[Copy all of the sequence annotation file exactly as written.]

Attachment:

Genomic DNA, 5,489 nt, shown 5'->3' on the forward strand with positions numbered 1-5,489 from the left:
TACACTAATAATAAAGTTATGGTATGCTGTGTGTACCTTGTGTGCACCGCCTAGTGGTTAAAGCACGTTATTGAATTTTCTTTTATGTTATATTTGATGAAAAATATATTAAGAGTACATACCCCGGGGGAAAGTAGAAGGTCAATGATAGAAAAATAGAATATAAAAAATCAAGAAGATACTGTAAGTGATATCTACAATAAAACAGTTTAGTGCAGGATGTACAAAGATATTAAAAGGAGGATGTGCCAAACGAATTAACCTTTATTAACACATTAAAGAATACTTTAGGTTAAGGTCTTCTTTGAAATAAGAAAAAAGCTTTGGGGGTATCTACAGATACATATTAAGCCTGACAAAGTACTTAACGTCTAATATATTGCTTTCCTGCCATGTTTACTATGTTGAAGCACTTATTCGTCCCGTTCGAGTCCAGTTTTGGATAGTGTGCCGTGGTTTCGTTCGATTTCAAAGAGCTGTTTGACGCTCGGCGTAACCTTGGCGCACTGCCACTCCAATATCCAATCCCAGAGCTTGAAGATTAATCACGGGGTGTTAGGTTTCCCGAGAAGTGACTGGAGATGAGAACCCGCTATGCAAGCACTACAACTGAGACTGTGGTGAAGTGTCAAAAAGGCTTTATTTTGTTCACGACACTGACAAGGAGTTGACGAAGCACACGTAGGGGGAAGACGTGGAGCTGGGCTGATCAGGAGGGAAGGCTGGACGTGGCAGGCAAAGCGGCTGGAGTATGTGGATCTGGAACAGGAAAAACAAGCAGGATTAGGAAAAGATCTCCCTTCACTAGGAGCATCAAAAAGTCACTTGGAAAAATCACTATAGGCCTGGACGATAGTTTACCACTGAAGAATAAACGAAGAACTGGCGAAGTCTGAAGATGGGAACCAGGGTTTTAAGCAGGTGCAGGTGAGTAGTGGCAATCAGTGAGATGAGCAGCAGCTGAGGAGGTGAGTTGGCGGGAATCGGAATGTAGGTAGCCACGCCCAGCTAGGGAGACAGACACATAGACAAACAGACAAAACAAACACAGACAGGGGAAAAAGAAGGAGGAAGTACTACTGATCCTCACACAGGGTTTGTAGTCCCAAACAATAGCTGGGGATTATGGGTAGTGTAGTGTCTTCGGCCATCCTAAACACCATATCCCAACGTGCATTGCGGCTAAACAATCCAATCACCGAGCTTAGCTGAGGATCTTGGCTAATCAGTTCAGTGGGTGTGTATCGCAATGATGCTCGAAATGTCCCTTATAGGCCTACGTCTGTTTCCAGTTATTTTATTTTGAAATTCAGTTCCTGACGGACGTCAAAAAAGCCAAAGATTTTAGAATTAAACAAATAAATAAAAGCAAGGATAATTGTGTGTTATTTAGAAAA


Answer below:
Genomic DNA, 5,489 nt, shown 5'->3' on the forward strand with positions numbered 1-5,489 from the left:
TACACTAATAATAAAGTTATGGTATGCTGTGTGTACCTTGTGTGCACCGCCTAGTGGTTAAAGCACGTTATTGAATTTTCTTTTATGTTATATTTGATGAAAAATATATTAAGAGTACATACCCCGGGGGAAAGTAGAAGGTCAATGATAGAAAAATAGAATATAAAAAATCAAGAAGATACTGTAAGTGATATCTACAATAAAACAGTTTAGTGCAGGATGTACAAAGATATTAAAAGGAGGATGTGCCAAACGAATTAACCTTTATTAACACATTAAAGAATACTTTAGGTTAAGGTCTTCTTTGAAATAAGAAAAAAGCTTTGGGGGTATCTACAGATACATATTAAGCCTGACAAAGTACTTAACGTCTAATATATTGCTTTCCTGCCATGTTTACTATGTTGAAGCACTTATTCGTCCCGTTCGAGTCCAGTTTTGGATAGTGTGCCGTGGTTTCGTTCGATTTCAAAGAGCTGTTTGACGCTCGGCGTAACCTTGGCGCACTGCCACTCCAATATCCAATCCCAGAGCTTGAAGATTAATCACGGGGTGTTAGGTTTCCCGAGAAGTGACTGGAGATGAGAACCCGCTATGCAAGCACTACAACTGAGACTGTGGTGAAGTGTCAAAAAGGCTTTATTTTGTTCACGACACTGACAAGGAGTTGACGAAGCACACGTAGGGGGAAGACGTGGAGCTGGGCTGATCAGGAGGGAAGGCTGGACGTGGCAGGCAAAGCGGCTGGAGTATGTGGATCTGGAACAGGAAAAACAAGCAGGATTAGGAAAAGATCTCCCTTCACTAGGAGCATCAAAAAGTCACTTGGAAAAATCACTATAGGCCTGGACGATAGTTTACCACTGAAGAATAAACGAAGAACTGGCGAAGTCTGAAGATGGGAACCAGGGTTTTAAGCAGGTGCAGGTGAGTAGTGGCAATCAGTGAGATGAGCAGCAGCTGAGGAGGTGAGTTGGCGGGAATCGGAATGTAGGTAGCCACGCCCAGCTAGGGAGACAGACACATAGACAAACAGACAAAACAAACACAGACAGGGGAAAAAGAAGGAGGAAGTACTACTGATCCTCACACAGGGTTTGTAGTCCCAAACAATAGCTGGGGATTATGGGTAGTGTAGTGTCTTCGGCCATCCTAAACACCATATCCCAACGTGCATTGCGGCTAAACAATCCAATCACCGAGCTTAGCTGAGGATCTTGGCTAATCAGTTCAGTGGGTGTGTATCGCAATGATGCTCGAAATGTCCCTTATAGGCCTACGTCTGTTTCCAGTTATTTTATTTTGAAATTCAGTTCCTGACGGACGTCAAAAAAGCCAAAGATTTTAGAATTAAACAAATAAATAAAAGCAAGGATAATTGTGTGTTATTTAGAAAA